As pot sizes and the artificial environment under which these investigations were carried out are limiting, our results are meant to present a snapshot of the changes in soil chemical properties that may result from urine fertilization at different level of NaCl salinity. An understanding of the changes imposed by urine fertilization on soil chemical properties under saline conditions is important for urine fertilization planning and management.

5. Conclusion

The potential of urine to cause an increase in exchangeable Ca2+ and Mg2+ depends on the amount of urine applied regardless of NaCl concentration level. An average urine dosage of 270 mg∙kg−1 substrate over two crop cycles can increase soil ECe by up to 3.5-folds representing a severe salinity risk if urine is used to fertilize potted plants. In confirmation with our hypothesis, urine fertilization induced an increase in substrate exchangeable Na+ content and ESP under non-saline conditions (ECe 1.3 dS∙m−1) but the perceived effect under NaCl treatments was minimal. However, regularly monitoring salinity and/or sodicity build up and adopting appropriate management strategies must also be thought of during urine fertilizer planning. To develop a guideline for urine use under saline conditions, a long term investigation on urine × salinity interaction under field conditions would be necessary.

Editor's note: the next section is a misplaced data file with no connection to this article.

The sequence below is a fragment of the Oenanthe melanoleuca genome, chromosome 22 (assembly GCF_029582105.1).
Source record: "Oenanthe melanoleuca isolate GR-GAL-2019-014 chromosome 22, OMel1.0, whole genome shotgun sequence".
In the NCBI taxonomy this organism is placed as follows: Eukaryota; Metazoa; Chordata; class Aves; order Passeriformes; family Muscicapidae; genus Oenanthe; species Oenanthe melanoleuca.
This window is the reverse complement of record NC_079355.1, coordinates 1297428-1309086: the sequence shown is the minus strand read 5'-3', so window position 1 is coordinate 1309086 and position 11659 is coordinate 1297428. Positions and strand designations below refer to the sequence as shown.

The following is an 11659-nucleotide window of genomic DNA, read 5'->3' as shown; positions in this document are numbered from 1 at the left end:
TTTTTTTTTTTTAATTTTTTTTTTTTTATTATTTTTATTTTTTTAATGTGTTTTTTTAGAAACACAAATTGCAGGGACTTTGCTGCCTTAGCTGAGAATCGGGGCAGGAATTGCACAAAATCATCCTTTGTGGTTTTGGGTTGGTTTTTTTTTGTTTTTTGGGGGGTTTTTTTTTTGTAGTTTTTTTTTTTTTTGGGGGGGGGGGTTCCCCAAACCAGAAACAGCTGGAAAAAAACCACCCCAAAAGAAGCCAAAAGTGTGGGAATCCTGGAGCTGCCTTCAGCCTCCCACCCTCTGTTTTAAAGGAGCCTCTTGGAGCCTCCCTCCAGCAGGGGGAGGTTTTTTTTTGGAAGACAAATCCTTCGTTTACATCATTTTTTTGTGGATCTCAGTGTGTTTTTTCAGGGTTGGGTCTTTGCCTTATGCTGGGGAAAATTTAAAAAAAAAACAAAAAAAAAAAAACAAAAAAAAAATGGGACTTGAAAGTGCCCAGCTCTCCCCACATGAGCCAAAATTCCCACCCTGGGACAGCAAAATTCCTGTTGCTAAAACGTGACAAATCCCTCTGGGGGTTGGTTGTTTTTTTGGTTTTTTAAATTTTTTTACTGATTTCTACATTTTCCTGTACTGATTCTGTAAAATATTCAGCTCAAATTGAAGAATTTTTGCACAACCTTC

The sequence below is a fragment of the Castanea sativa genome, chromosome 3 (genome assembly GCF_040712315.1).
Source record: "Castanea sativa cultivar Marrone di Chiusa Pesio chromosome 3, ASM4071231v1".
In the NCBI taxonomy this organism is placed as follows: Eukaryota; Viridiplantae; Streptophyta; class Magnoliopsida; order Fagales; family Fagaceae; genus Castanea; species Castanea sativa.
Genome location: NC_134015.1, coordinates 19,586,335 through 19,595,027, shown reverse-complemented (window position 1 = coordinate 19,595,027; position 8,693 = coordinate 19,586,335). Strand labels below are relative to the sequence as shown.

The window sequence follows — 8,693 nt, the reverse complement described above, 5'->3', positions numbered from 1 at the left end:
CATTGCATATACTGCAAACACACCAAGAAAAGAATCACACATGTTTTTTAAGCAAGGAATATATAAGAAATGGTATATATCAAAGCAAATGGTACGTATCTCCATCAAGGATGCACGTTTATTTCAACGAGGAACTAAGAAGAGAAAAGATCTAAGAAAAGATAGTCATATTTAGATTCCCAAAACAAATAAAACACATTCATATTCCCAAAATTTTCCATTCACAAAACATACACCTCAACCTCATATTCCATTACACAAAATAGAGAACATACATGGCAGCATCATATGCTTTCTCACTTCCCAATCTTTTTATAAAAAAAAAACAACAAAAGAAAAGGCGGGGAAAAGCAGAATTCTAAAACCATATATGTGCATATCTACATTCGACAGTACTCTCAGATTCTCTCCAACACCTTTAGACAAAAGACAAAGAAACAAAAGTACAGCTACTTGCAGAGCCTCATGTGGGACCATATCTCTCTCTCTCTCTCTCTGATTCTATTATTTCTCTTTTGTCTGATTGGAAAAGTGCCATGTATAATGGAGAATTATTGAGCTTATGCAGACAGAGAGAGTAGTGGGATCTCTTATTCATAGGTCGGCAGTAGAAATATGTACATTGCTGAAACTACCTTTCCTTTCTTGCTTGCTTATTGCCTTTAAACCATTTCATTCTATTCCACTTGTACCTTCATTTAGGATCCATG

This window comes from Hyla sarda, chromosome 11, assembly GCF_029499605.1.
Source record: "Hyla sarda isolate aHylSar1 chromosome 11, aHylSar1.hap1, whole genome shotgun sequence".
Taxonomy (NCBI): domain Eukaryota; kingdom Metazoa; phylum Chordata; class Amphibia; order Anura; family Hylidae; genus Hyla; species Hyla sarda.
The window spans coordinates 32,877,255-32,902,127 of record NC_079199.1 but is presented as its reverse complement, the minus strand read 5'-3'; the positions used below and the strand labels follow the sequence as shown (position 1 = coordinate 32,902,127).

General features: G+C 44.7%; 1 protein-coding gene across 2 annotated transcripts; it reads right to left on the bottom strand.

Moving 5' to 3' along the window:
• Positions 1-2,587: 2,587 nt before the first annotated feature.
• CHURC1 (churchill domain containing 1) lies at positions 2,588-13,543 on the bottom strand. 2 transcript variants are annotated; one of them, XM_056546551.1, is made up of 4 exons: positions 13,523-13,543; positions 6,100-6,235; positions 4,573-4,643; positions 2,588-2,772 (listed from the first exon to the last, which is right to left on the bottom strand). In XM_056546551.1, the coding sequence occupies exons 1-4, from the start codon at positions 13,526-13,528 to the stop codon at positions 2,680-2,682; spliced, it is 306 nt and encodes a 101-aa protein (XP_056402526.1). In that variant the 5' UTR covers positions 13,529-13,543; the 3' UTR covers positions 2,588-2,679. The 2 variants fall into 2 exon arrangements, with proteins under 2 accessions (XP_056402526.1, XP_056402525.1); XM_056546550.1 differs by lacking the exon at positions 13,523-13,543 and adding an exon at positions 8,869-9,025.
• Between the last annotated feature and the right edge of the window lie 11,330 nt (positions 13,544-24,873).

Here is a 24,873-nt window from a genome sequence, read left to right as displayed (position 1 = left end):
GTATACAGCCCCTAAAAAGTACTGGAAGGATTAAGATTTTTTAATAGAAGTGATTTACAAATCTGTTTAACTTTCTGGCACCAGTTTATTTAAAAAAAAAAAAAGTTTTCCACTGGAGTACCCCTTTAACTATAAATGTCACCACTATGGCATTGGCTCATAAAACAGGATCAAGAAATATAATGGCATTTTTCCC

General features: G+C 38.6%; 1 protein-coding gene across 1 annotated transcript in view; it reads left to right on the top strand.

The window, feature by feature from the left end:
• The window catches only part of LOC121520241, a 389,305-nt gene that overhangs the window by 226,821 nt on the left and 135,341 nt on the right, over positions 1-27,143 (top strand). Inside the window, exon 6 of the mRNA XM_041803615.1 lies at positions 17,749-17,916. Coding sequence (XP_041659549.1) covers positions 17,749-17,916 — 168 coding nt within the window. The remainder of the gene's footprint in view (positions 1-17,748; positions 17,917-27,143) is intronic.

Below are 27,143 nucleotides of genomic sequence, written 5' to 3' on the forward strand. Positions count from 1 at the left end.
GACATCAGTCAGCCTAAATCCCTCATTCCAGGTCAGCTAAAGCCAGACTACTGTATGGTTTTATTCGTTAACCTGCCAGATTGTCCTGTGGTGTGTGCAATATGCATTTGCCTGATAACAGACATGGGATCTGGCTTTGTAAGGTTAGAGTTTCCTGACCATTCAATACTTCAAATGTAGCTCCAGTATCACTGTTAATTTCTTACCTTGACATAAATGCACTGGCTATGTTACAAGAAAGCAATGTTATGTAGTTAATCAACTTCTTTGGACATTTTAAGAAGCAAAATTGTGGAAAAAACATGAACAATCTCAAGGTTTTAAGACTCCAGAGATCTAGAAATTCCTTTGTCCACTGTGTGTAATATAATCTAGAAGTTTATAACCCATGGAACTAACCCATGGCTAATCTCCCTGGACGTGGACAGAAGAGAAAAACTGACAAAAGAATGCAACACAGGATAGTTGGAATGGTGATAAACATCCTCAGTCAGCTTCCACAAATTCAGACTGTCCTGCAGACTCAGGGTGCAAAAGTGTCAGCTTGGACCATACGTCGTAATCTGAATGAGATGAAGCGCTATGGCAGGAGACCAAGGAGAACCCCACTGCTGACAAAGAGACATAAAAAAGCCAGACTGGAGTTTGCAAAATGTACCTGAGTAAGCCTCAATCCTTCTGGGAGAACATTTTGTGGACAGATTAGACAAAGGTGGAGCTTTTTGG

This study was partly supported by a scholarship from the Catholic Academic Exchange Service (KAAD), Germany. The authors are also grateful for the laboratory support of Mrs. Beate Podtschaske, Mrs Böttcher Annerose and Mrs. Helene Ochott.